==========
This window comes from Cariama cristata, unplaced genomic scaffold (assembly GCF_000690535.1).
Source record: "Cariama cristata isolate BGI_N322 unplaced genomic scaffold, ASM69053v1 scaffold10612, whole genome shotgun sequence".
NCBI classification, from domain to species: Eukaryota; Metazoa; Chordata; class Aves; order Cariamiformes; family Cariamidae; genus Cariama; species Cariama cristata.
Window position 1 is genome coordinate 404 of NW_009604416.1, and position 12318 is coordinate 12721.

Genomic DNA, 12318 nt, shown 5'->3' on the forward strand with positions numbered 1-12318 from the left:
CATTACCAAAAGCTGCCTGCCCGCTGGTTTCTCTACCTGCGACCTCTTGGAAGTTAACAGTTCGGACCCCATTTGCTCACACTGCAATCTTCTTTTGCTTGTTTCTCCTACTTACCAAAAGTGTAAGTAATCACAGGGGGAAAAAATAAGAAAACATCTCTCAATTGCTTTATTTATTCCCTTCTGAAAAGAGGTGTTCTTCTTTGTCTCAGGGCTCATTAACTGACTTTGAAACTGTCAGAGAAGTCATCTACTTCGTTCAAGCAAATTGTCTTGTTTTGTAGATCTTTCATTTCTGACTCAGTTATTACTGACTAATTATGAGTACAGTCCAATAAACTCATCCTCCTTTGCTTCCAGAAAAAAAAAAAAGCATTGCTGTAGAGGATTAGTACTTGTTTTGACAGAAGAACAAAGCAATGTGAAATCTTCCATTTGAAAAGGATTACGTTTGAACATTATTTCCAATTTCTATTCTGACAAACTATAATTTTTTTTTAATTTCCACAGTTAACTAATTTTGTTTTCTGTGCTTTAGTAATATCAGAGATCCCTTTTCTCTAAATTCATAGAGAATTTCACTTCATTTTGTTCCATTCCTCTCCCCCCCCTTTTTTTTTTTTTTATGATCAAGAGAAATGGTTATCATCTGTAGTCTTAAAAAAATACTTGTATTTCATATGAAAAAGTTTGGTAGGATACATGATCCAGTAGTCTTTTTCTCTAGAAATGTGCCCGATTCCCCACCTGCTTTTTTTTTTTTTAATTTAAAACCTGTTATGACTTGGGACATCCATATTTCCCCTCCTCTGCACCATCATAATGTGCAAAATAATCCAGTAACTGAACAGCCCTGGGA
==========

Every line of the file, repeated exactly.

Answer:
This window comes from Cariama cristata, unplaced genomic scaffold (assembly GCF_000690535.1).
Source record: "Cariama cristata isolate BGI_N322 unplaced genomic scaffold, ASM69053v1 scaffold10612, whole genome shotgun sequence".
NCBI classification, from domain to species: Eukaryota; Metazoa; Chordata; class Aves; order Cariamiformes; family Cariamidae; genus Cariama; species Cariama cristata.
Window position 1 is genome coordinate 404 of NW_009604416.1, and position 12318 is coordinate 12721.

Genomic DNA, 12318 nt, shown 5'->3' on the forward strand with positions numbered 1-12318 from the left:
CATTACCAAAAGCTGCCTGCCCGCTGGTTTCTCTACCTGCGACCTCTTGGAAGTTAACAGTTCGGACCCCATTTGCTCACACTGCAATCTTCTTTTGCTTGTTTCTCCTACTTACCAAAAGTGTAAGTAATCACAGGGGGAAAAAATAAGAAAACATCTCTCAATTGCTTTATTTATTCCCTTCTGAAAAGAGGTGTTCTTCTTTGTCTCAGGGCTCATTAACTGACTTTGAAACTGTCAGAGAAGTCATCTACTTCGTTCAAGCAAATTGTCTTGTTTTGTAGATCTTTCATTTCTGACTCAGTTATTACTGACTAATTATGAGTACAGTCCAATAAACTCATCCTCCTTTGCTTCCAGAAAAAAAAAAAAGCATTGCTGTAGAGGATTAGTACTTGTTTTGACAGAAGAACAAAGCAATGTGAAATCTTCCATTTGAAAAGGATTACGTTTGAACATTATTTCCAATTTCTATTCTGACAAACTATAATTTTTTTTTAATTTCCACAGTTAACTAATTTTGTTTTCTGTGCTTTAGTAATATCAGAGATCCCTTTTCTCTAAATTCATAGAGAATTTCACTTCATTTTGTTCCATTCCTCTCCCCCCCCTTTTTTTTTTTTTTATGATCAAGAGAAATGGTTATCATCTGTAGTCTTAAAAAAATACTTGTATTTCATATGAAAAAGTTTGGTAGGATACATGATCCAGTAGTCTTTTTCTCTAGAAATGTGCCCGATTCCCCACCTGCTTTTTTTTTTTTTAATTTAAAACCTGTTATGACTTGGGACATCCATATTTCCCCTCCTCTGCACCATCATAATGTGCAAAATAATCCAGTAACTGAACAGCCCTGGGA